Because of the inherently complex nature of tax law and divorce, having a competent and knowledgeable tax issues divorce attorney as your legal counsel will be invaluable.
How Do We Decide How to Divide Our Property?
A property settlement agreement determines which spouse gets what property after the divorce. This process generally requires the assistance of a financial expert because the value of some assets (like homes) may be complicated to divide. Many couples choose to sell their home before the divorce and then split the income from the sale of the house. However, if you do become the sole possessor of the home, you might have an obligation to pay your spouse part of the income from the sale of the house a few years down the road.
If you keep the home after your divorce, you will be responsible for paying property taxes, but you will also qualify for home mortgage interest deductions.
What Is the Capital Gains Tax?
Keep in mind that the sale of your house might qualify you for the capital gains tax. This tax is a levy on any funds earned from the sale of property that was sold at a price higher than the price at which it was bought. This tax might be 0%, 15%, or 20% of the income from your home, depending on your tax bracket.
There are some ways to lower the capital gains tax—for example, the principal residency rule declares that if the home in question has been your main home for at least two of the years in the last five years before the sale, you can be excluded, for up to $250,000, from the capital gains tax. If you declare your status as married on your taxes in the year of the sale and file a joint tax return, you could be excluded for up to $500,000 (which is $250,000 for each spouse).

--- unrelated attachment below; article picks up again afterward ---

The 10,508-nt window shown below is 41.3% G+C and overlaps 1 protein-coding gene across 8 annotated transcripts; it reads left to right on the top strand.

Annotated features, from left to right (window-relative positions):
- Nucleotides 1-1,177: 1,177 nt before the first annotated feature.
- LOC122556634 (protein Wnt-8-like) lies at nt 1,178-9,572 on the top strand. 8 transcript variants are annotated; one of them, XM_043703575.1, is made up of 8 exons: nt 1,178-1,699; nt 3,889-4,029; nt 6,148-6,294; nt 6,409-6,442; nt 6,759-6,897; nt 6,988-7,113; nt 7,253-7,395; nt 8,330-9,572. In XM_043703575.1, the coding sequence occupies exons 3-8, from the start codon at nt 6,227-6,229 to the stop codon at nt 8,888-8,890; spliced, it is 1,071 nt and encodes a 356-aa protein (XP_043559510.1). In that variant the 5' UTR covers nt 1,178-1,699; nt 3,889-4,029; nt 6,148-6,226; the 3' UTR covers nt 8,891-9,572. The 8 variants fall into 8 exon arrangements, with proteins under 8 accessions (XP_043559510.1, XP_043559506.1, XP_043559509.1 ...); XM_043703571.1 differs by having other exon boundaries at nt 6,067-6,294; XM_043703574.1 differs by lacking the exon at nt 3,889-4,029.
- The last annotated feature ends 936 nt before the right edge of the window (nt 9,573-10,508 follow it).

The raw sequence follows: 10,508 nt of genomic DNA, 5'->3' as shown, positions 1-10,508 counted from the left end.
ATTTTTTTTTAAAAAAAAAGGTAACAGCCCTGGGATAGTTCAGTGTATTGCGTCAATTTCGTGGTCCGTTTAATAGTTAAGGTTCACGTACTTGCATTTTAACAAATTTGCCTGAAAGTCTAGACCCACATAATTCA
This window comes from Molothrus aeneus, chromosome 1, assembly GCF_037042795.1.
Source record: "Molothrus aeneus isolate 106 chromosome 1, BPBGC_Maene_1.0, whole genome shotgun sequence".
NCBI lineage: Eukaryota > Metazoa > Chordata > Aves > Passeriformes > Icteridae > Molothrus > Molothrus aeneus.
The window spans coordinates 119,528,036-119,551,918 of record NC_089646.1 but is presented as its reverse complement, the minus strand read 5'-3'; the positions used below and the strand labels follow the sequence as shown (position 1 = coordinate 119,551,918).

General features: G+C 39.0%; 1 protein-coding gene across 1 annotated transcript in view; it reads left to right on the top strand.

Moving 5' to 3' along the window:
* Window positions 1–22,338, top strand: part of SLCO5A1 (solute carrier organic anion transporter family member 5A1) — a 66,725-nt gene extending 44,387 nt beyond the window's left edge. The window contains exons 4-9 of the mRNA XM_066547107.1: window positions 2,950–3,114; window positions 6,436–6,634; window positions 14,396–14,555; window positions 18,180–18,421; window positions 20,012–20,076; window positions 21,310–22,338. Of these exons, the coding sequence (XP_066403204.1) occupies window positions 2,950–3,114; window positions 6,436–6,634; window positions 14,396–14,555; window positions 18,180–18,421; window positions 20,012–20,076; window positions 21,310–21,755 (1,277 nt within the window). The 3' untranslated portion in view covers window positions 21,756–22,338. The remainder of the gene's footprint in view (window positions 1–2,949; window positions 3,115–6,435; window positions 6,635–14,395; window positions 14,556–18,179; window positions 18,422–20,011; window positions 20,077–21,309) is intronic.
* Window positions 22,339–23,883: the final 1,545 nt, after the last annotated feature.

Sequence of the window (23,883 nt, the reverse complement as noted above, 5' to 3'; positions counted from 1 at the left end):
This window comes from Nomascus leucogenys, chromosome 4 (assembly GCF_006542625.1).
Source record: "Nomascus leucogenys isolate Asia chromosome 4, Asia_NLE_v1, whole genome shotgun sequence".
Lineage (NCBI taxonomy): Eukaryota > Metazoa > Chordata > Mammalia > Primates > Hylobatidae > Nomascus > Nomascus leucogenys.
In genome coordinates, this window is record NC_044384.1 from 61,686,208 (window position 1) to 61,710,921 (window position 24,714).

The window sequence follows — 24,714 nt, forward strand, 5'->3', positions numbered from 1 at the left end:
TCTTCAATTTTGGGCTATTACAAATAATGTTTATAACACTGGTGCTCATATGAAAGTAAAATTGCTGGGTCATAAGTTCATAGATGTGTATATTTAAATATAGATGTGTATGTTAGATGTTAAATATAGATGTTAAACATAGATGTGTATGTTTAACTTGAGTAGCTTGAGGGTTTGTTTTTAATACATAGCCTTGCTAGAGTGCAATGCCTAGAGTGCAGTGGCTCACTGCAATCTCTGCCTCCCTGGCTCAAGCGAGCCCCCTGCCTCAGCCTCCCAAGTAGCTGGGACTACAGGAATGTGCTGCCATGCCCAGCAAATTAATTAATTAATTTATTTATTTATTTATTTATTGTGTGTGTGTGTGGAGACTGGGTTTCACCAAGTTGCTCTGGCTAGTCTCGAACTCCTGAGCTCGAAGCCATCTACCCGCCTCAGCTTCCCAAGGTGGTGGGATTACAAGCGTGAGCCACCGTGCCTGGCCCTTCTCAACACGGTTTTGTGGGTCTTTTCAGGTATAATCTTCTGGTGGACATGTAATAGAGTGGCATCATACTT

If you choose not to sell right away and one spouse continues living in the home after the divorce, you might not qualify for these capital gains tax exclusions.
What If My Spouse Tries to Sell My Property Before a Fair Settlement?
If your spouse tries to sell property, change the deed to a house or car, or otherwise fraudulently avoid dividing an asset before the divorce is finalized, Holmes, Diggs & Sadler can help you protect your property rights and try to help you get your money back.
The tax issues divorce attorneys at Holmes, Diggs & Sadler uphold a tradition of excellence, evidenced by an award-winning legacy and decades of experience working with divorce law. Our lawyers have an outstanding track record of successful cases and highly satisfied client reviews.
They can empathize with the traumatic nature of your situation and respond sensitively and competently, leaving you with fewer heavy matters to worry about. Don’t let yourself be financially taken advantage of or caught unaware by the deadlines, payments, and rules that can sometimes be hard to know about in the divorce law system.
You need to speak with a professional about the tax implications of your divorce to ensure you don’t end up in legal trouble. For more information about how your taxes are affected by divorce, contact a Houston divorce attorney of Holmes, Diggs & Sadler at (713) 802-1777 today.